It’s been a tumultuous few months in Honduras. From the aftermath of the presidential elections of last year and living for a time under martial law to the more recent transport strikes, it’s been a challenging environment and one that I’ve learnt to not just survive in but thrive. According to government figures, things are getting better with the murder rate down 30 per cent to just 14 per day. The dubious title of “the murder capital of the world” is now with El Salvador, but we’re not far behind and life is still full of tension and unknowns.
I was fast asleep the other night when I was woken abruptly by a loud explosion. There then followed frantic banging on the door and a lot of shouting ensued. Before I could get my thoughts together, I found myself being chased in the dark and wet, wondering where I needed to go. With me were six of the children and young people from the Manuelito Children’s home. We were under a time limit. We were, of course, just taking part in the midnight “wide game” during the annual camping trip, and we were having a lot of fun.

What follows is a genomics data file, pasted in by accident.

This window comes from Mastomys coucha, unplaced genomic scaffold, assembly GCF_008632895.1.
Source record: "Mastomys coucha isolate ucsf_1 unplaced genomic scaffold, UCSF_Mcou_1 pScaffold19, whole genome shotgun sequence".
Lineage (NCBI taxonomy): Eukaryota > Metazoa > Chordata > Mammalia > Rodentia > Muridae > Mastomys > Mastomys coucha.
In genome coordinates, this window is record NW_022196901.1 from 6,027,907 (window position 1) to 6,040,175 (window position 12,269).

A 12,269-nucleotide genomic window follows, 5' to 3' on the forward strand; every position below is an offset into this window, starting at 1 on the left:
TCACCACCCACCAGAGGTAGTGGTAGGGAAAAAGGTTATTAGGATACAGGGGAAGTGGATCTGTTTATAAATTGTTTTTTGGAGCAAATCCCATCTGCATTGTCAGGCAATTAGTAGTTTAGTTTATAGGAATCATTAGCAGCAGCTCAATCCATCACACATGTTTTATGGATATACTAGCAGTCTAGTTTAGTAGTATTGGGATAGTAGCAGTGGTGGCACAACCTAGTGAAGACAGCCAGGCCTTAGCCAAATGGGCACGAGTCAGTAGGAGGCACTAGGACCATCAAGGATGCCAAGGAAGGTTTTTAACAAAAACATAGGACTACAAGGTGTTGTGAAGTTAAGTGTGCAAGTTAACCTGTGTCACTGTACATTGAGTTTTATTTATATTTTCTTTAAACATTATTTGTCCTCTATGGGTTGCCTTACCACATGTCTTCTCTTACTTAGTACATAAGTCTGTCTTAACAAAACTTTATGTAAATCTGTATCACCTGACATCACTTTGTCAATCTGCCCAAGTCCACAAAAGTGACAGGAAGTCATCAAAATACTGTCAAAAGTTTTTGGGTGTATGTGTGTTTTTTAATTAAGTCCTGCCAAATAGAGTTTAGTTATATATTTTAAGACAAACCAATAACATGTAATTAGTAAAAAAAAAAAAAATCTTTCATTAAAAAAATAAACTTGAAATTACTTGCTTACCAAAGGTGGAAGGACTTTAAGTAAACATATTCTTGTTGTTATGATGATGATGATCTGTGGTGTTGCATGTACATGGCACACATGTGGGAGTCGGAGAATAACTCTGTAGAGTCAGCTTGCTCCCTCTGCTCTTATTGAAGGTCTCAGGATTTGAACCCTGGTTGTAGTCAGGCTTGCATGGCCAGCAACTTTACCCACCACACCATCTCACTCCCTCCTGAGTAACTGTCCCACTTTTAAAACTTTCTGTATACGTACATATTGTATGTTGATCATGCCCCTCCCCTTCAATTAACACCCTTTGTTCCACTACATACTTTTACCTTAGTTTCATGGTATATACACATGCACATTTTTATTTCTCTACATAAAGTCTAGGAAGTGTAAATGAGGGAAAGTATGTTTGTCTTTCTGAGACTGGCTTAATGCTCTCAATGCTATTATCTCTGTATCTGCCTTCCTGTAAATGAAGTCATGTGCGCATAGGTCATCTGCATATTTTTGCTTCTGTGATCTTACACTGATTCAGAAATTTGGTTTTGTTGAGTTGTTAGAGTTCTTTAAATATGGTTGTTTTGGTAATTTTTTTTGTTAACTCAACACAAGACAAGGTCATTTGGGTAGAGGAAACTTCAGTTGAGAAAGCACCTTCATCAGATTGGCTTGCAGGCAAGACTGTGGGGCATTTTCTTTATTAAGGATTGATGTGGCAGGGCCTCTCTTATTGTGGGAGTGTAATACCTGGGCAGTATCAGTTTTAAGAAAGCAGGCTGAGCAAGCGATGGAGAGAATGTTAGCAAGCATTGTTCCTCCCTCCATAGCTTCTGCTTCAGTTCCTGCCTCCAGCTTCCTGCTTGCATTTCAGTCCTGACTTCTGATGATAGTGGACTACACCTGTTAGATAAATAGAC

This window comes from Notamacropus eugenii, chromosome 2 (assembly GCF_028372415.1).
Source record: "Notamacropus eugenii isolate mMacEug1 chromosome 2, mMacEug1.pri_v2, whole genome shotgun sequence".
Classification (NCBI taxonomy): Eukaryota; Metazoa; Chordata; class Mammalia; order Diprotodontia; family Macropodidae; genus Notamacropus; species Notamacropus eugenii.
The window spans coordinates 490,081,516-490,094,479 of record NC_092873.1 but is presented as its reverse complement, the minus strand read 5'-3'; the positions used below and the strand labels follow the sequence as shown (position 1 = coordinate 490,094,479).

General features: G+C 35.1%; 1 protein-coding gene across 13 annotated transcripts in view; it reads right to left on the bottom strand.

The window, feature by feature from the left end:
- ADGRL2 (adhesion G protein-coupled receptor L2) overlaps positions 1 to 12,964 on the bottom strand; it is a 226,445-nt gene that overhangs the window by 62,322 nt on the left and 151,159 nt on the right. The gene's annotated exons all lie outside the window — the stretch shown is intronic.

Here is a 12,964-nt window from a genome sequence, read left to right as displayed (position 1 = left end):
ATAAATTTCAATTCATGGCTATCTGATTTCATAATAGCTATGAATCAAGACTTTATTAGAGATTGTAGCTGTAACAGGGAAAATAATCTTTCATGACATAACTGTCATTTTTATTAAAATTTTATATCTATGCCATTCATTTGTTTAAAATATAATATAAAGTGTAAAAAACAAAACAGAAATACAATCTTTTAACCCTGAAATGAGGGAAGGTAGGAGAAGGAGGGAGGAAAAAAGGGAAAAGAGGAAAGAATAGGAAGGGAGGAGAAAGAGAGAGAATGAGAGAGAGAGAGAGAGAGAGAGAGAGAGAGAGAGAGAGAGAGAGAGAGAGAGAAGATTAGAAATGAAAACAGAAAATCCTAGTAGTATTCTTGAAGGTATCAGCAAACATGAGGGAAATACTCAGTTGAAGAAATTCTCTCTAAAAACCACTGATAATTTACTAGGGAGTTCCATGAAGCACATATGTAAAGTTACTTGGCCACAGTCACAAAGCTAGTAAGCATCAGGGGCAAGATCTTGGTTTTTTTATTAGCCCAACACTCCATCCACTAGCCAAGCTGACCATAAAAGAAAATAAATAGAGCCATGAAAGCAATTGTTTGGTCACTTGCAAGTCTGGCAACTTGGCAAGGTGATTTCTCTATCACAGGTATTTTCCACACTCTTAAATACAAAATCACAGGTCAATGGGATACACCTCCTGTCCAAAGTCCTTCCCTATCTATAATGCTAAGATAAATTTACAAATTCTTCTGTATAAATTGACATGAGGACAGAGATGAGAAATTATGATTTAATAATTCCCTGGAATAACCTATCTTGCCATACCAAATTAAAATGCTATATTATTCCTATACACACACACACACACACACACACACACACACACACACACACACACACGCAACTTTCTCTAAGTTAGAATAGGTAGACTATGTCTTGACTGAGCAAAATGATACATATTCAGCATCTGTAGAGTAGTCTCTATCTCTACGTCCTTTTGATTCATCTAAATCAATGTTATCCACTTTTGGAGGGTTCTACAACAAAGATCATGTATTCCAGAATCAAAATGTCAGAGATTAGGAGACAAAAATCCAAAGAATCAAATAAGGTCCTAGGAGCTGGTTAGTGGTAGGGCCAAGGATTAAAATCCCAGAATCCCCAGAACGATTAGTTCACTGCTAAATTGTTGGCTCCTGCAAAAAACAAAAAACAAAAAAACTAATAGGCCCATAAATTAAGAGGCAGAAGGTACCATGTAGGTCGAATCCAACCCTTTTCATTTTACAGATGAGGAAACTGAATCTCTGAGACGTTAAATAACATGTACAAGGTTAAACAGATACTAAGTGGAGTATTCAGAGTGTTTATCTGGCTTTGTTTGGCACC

In almost every way, as I type, I can’t be much further away from where I was sat
Antigua is even more beautiful than I remember.